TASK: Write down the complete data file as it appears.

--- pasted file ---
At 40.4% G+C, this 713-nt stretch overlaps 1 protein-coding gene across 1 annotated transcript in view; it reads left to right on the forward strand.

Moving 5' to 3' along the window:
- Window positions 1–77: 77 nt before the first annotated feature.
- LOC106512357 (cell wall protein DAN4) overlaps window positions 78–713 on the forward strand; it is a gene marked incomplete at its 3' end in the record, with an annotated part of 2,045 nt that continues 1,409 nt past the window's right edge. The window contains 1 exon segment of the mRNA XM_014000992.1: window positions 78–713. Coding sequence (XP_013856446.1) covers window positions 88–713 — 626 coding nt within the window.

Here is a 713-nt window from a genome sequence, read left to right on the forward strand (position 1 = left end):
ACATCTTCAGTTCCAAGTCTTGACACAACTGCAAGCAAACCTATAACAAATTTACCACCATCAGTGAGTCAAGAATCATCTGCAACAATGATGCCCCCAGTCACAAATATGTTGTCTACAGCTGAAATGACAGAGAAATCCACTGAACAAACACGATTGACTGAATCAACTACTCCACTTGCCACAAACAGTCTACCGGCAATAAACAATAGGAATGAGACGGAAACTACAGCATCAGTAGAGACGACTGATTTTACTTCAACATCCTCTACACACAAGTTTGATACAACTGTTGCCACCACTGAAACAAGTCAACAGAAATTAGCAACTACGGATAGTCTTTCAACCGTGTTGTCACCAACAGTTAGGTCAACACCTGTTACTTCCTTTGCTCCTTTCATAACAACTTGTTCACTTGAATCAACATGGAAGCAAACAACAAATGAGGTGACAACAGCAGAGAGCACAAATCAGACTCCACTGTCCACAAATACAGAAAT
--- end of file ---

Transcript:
At 40.4% G+C, this 713-nt stretch overlaps 1 protein-coding gene across 1 annotated transcript in view; it reads left to right on the forward strand.

Moving 5' to 3' along the window:
- Window positions 1–77: 77 nt before the first annotated feature.
- LOC106512357 (cell wall protein DAN4) overlaps window positions 78–713 on the forward strand; it is a gene marked incomplete at its 3' end in the record, with an annotated part of 2,045 nt that continues 1,409 nt past the window's right edge. The window contains 1 exon segment of the mRNA XM_014000992.1: window positions 78–713. Coding sequence (XP_013856446.1) covers window positions 88–713 — 626 coding nt within the window.

Here is a 713-nt window from a genome sequence, read left to right on the forward strand (position 1 = left end):
ACATCTTCAGTTCCAAGTCTTGACACAACTGCAAGCAAACCTATAACAAATTTACCACCATCAGTGAGTCAAGAATCATCTGCAACAATGATGCCCCCAGTCACAAATATGTTGTCTACAGCTGAAATGACAGAGAAATCCACTGAACAAACACGATTGACTGAATCAACTACTCCACTTGCCACAAACAGTCTACCGGCAATAAACAATAGGAATGAGACGGAAACTACAGCATCAGTAGAGACGACTGATTTTACTTCAACATCCTCTACACACAAGTTTGATACAACTGTTGCCACCACTGAAACAAGTCAACAGAAATTAGCAACTACGGATAGTCTTTCAACCGTGTTGTCACCAACAGTTAGGTCAACACCTGTTACTTCCTTTGCTCCTTTCATAACAACTTGTTCACTTGAATCAACATGGAAGCAAACAACAAATGAGGTGACAACAGCAGAGAGCACAAATCAGACTCCACTGTCCACAAATACAGAAAT